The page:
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January  2014, 19(1): 131-152. doi: 10.3934/dcdsb.2014.19.131

Numerical study of two-species chemotaxis models

 1 Mathematics Department, Tulane University, 6823 St. Charles Ave, New Orleans, LA 70118, United States 2 Institute of Mathematics, University of Mainz, Staudingerweg 9, 55099 Mainz, Germany

Received  December 2011 Revised  July 2013 Published  December 2013

We first conduct a comparative numerical study of two recently proposed two-species chemotaxis models. We show that different scenarios are possible: depending on the initial masses, either one or both cell densities may blow up, or a global solution may exist. In particular, our numerical results indicate answers on some open questions of possible blow up stated in [4,7]. We then introduce two regularizations of the studied models and demonstrate that their solutions are capable of developing spiky structure without blowing up.
Citation: Alexander Kurganov, Mária Lukáčová-Medvidová. Numerical study of two-species chemotaxis models. Discrete & Continuous Dynamical Systems - B, 2014, 19 (1) : 131-152. doi: 10.3934/dcdsb.2014.19.131
References:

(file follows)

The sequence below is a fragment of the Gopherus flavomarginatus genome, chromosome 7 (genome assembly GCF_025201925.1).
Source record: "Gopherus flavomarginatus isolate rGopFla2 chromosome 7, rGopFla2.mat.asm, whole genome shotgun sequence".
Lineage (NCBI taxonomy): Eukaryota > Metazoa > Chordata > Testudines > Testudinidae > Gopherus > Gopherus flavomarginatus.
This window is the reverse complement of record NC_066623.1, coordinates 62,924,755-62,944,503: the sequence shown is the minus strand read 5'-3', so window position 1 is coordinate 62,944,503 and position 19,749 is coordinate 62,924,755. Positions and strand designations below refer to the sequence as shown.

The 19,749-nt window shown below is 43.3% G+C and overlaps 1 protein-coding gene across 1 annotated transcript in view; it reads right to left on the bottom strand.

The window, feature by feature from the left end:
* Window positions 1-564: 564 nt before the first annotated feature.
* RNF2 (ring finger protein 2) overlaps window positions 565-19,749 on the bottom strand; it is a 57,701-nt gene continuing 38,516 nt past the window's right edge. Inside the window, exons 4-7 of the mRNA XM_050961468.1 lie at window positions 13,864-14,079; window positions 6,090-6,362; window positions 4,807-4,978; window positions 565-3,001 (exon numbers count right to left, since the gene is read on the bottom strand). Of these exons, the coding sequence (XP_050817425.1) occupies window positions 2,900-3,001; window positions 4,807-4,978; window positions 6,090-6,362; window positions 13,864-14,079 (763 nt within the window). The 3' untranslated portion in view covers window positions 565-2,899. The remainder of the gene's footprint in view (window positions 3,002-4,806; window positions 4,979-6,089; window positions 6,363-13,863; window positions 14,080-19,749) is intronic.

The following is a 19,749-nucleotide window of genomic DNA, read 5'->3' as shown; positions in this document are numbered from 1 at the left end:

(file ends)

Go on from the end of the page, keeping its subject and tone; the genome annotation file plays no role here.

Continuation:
[1] A. Chertock, Y. Epshteyn and A. Kurganov, High-order finite-difference and finite-volume methods for chemotaxis models,, in preparation., ().   Google Scholar [2] A. Chertock, A. Kurganov, X. Wang and Y. Wu, On a chemotaxis model with saturated chemotactic flux, Kinet. Relat. Models, 5 (2012), 51-95. doi: 10.3934/krm.2012.5.51.  Google Scholar [3] S. Childress and J. K. Percus, Nonlinear aspects of chemotaxis, Math. Biosc., 56 (1981), 217-237. doi: 10.1016/0025-5564(81)90055-9.  Google Scholar [4] C. Conca, E. Espejo and K. Vilches, Remarks on the blowup and global existence for a two species chemotactic Keller-Segel system in $\mathbbR^2$, European J. Appl. Math., 22 (2011), 553-580. doi: 10.1017/S0956792511000258.  Google Scholar [5] E. E. Espejo, A. Stevens and T. Suzuki, Simultaneous blowup and mass separation during collapse in an interacting system of chemotactic species, Differential Integral Equations, 25 (2012), 251-288.  Google Scholar [6] E. E. Espejo, A. Stevens and J. J. L. Velázquez, A note on non-simultaneous blow-up for a drift-diffusion model, Differential Integral Equations, 23 (2010), 451-462.  Google Scholar [7] E. E. Espejo, K. Vilches and C. Conca, Sharp condition for blow-up and global existence in a two species chemotactic Keller-Segel system in $\mathbbR^2$, European J. Appl. Math., 24 (2013), 297-313. doi: 10.1017/S0956792512000411.  Google Scholar [8] E. E. Espejo Arenas, A. Stevens and J. J. L. Velázquez, Simultaneous finite time blow-up in a two-species model for chemotaxis, Analysis (Munich), 29 (2009), 317-338. doi: 10.1524/anly.2009.1029.  Google Scholar [9] A. Fasano, A. Mancini and M. Primicerio, Equilibrium of two populations subject to chemotaxis, Math. Models Methods Appl. Sci., 14 (2004), 503-533. doi: 10.1142/S0218202504003337.  Google Scholar [10] S. Gottlieb, C.-W. Shu and E. Tadmor, Strong stability-preserving high-order time discretization methods, SIAM Rev., 43 (2001), 89-112. doi: 10.1137/S003614450036757X.  Google Scholar [11] M. A. Herrero and J. J. L. Velázquez, A blow-up mechanism for a chemotaxis model, Ann. Scuola Normale Superiore, 24 (1997), 633-683.  Google Scholar [12] I. Higueras, Characterizing strong stability preserving additive Runge-Kutta methods, J. Sci. Comput., 39 (2009), 115-128. doi: 10.1007/s10915-008-9252-2.  Google Scholar [13] T. Hillen and K. Painter, Global existence for a parabolic chemotaxis model with prevention of overcrowding, Adv. in Appl. Math., 26 (2001), 280-301. doi: 10.1006/aama.2001.0721.  Google Scholar [14] T. Hillen and K. J. Painter, A user's guide to PDE models for chemotaxis, J. Math. Biol., 58 (2009), 183-217. doi: 10.1007/s00285-008-0201-3.  Google Scholar [15] T. Hillen, K. Painter and C. Schmeiser, Global existence for chemotaxis with finite sampling radius, Discrete Contin. Dyn. Syst. Ser. B, 7 (2007), 125-144. doi: 10.3934/dcdsb.2007.7.125.  Google Scholar [16] D. Horstmann, From 1970 until now: The Keller-Segel model in chemotaxis and its consequences I, Jahresber. DMV, 105 (2003), 103-165.  Google Scholar [17] D. Horstmann, From 1970 until now: The Keller-Segel model in chemotaxis and its consequences II, Jahresber. DMV, 106 (2004), 51-69.  Google Scholar [18] E. F. Keller and L. A. Segel, Initiation of slime mold aggregation viewed as an instability, J. Theor. Biol., 26 (1970), 399-415. doi: 10.1016/0022-5193(70)90092-5.  Google Scholar [19] E. F. Keller and L. A. Segel, Model for chemotaxis, J. Theor. Biol., 30 (1971), 225-234. doi: 10.1016/0022-5193(71)90050-6.  Google Scholar [20] M. Kurokiba and T. Ogawa, Finite time blow-up of the solution for a nonlinear parabolic equation of drift-diffusion type, Diff. Integral Eqns., 4 (2003), 427-452.  Google Scholar [21] O. A. Ladyženskaja, V. A. Solonnikov and N. N. Ural'ceva, Linear and quasilinear equations of parabolic type, Translated from the Russian by S. Smith, Translations of Mathematical Monographs, 23, American Mathematical Society, Providence, R.I., (1968).  Google Scholar [22] K.-A. Lie and S. Noelle, On the artificial compression method for second-order nonoscillatory central difference schemes for systems of conservation laws, SIAM J. Sci. Comput., 24 (2003), 1157-1174. doi: 10.1137/S1064827501392880.  Google Scholar [23] C.-S. Lin, W.-M. Ni and I. Takagi, Large amplitude stationary solutions to a chemotaxis system, J. Differential Equations, 72 (1988), 1-27. doi: 10.1016/0022-0396(88)90147-7.  Google Scholar [24] T. Nagai, T. Senba and K. Yoshida, Application of the Trudinger-Moser inequality to a parabolic system of chemotaxis, Funkcial. Ekvac., 40 (1997), 411-433.  Google Scholar [25] H. Nessyahu and E. Tadmor, Nonoscillatory central differencing for hyperbolic conservation laws, J. Comput. Phys., 87 (1990), 408-463. doi: 10.1016/0021-9991(90)90260-8.  Google Scholar [26] W.-M. Ni, Diffusion, cross-diffusion, and their spike-layer steady states, Notices Amer. Math. Soc., 45 (1998), 9-18.  Google Scholar [27] C. S. Patlak, Random walk with persistence and external bias, Bull. Math: Biophys., 15 (1953), 311-338. doi: 10.1007/BF02476407.  Google Scholar [28] B. Perthame, Transport Equations in Biology, Frontiers in Mathematics, Birkhäuser Verlag, Basel, 2007.  Google Scholar [29] B. D. Sleeman, M. J. Ward and J. C. Wei, The existence and stability of spike patterns in a chemotaxis model, SIAM J. Appl. Math., 65 (2005), 790-817. doi: 10.1137/S0036139902415117.  Google Scholar [30] P. K. Sweby, High resolution schemes using flux limiters for hyperbolic conservation laws, SIAM J. Numer. Anal., 21 (1984), 995-1011. doi: 10.1137/0721062.  Google Scholar [31] J. J. L. Velázquez, Point dynamics in a singular limit of the Keller-Segel model. I. Motion of the concentration regions, SIAM J. Appl. Math., 64 (2004), 1198-1223. doi: 10.1137/S0036139903433888.  Google Scholar [32] J. J. L. Velázquez, Point dynamics in a singular limit of the Keller-Segel model. II. Formation of the concentration regions, SIAM J. Appl. Math., 64 (2004), 1224-1248. doi: 10.1137/S003613990343389X.  Google Scholar [33] X. Wang, Qualitative behavior of solutions of chemotactic diffusion systems: effects of motility and chemotaxis and dynamics, SIAM J. Math. Anal., 31 (2000), 535-560. doi: 10.1137/S0036141098339897.  Google Scholar [34] G. Wolansky, Multi-components chemotactic system in the absence of conflicts, European J. Appl. Math., 13 (2002), 641-661. doi: 10.1017/S0956792501004843.  Google Scholar